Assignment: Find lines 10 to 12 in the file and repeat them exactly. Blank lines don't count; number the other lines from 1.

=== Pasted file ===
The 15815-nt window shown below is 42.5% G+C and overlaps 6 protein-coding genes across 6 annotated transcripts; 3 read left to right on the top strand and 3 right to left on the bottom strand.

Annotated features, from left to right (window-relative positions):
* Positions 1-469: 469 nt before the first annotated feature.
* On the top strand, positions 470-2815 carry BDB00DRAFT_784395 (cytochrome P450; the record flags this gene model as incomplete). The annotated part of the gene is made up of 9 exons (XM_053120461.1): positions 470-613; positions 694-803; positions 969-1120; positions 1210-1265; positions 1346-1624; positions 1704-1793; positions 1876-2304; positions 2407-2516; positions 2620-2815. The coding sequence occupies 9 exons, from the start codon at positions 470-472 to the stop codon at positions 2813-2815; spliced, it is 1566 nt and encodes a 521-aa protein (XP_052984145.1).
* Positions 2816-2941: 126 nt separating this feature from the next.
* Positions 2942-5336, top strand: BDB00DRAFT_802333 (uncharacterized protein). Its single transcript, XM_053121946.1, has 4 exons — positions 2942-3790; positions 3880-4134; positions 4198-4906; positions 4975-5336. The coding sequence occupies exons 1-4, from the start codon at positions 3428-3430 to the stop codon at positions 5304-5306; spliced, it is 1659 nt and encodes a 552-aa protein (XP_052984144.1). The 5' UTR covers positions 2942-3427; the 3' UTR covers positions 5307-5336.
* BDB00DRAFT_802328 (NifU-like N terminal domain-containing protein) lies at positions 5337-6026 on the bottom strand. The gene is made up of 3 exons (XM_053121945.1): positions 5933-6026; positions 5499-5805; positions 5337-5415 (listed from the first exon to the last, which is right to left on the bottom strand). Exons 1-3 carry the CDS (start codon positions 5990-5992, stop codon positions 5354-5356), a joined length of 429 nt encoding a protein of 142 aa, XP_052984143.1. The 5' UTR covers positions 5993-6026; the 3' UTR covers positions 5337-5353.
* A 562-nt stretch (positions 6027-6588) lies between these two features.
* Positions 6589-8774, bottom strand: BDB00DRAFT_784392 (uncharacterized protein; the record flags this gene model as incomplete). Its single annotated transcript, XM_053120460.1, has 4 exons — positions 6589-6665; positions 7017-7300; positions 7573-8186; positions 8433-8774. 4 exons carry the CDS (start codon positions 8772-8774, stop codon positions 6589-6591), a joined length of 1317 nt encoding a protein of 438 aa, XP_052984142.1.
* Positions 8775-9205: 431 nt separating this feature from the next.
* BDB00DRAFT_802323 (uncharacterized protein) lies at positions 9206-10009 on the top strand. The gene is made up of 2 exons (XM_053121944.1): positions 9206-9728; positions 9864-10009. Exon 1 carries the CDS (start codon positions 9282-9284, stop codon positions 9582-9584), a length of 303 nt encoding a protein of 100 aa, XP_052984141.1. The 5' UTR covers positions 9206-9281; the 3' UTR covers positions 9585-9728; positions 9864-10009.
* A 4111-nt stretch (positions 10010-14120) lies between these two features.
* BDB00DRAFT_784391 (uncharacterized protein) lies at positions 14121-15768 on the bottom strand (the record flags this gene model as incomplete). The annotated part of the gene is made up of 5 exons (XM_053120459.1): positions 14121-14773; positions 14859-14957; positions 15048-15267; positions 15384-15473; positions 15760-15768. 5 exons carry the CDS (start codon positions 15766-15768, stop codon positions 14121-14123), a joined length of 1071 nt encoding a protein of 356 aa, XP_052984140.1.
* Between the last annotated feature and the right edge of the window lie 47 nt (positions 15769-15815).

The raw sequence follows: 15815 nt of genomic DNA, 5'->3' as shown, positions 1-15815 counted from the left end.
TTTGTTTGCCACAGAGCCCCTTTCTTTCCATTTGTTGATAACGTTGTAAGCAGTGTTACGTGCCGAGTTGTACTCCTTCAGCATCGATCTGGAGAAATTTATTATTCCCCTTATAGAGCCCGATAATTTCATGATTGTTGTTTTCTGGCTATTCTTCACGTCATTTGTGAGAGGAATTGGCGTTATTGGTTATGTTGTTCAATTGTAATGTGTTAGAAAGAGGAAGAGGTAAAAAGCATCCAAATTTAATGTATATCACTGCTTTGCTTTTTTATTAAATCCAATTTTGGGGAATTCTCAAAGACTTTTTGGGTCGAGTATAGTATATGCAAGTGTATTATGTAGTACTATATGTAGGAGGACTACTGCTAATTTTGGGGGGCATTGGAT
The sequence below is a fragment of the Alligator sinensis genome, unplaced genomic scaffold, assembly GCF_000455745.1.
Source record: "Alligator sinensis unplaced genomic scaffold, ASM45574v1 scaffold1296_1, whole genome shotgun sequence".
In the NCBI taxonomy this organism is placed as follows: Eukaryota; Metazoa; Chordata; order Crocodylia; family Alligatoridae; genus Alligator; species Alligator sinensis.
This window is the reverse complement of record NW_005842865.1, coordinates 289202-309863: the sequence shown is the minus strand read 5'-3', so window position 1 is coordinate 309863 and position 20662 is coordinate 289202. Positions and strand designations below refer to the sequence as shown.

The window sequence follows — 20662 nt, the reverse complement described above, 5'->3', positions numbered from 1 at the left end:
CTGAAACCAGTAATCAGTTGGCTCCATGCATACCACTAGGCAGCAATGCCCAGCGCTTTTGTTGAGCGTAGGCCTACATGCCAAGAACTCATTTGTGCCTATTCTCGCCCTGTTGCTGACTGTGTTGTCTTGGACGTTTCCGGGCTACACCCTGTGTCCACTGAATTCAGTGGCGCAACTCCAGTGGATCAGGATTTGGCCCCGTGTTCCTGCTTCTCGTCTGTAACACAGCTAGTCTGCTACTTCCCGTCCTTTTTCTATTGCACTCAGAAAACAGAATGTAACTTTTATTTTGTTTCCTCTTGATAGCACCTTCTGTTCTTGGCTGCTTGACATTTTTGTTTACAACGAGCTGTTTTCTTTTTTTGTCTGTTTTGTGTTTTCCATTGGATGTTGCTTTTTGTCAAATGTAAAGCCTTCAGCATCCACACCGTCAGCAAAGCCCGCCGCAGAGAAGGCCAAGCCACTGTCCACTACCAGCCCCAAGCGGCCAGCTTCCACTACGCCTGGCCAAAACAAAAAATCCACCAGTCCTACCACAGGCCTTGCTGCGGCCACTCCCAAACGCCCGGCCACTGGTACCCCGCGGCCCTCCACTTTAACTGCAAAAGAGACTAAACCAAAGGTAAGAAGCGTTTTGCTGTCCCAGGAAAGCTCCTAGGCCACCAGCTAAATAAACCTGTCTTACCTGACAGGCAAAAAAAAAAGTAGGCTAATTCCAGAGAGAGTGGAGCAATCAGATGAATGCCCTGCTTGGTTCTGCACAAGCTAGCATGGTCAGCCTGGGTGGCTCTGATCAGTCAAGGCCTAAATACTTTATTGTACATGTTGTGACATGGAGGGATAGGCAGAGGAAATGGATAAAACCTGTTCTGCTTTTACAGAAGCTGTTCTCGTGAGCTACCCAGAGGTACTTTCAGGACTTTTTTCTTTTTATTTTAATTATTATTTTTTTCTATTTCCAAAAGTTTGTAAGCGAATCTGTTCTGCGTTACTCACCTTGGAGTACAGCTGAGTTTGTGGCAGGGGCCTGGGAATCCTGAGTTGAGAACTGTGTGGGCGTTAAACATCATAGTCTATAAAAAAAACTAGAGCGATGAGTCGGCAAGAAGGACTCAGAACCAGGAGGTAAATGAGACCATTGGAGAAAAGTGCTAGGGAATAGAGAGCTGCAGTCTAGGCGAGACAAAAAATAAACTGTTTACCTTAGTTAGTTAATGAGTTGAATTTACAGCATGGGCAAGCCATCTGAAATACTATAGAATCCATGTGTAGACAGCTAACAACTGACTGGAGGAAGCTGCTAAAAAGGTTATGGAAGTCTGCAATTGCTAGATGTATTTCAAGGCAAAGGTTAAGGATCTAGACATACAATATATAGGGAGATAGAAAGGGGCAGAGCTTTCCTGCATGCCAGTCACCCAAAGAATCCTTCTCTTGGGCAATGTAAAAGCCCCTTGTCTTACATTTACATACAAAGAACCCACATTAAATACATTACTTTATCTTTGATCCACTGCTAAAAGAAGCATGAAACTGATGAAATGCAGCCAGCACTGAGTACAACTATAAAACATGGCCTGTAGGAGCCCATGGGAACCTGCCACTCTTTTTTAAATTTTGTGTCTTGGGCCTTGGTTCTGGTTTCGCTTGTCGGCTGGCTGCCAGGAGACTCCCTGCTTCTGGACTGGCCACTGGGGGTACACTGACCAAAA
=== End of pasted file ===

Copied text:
* Positions 8775-9205: 431 nt separating this feature from the next.
* BDB00DRAFT_802323 (uncharacterized protein) lies at positions 9206-10009 on the top strand. The gene is made up of 2 exons (XM_053121944.1): positions 9206-9728; positions 9864-10009. Exon 1 carries the CDS (start codon positions 9282-9284, stop codon positions 9582-9584), a length of 303 nt encoding a protein of 100 aa, XP_052984141.1. The 5' UTR covers positions 9206-9281; the 3' UTR covers positions 9585-9728; positions 9864-10009.
* A 4111-nt stretch (positions 10010-14120) lies between these two features.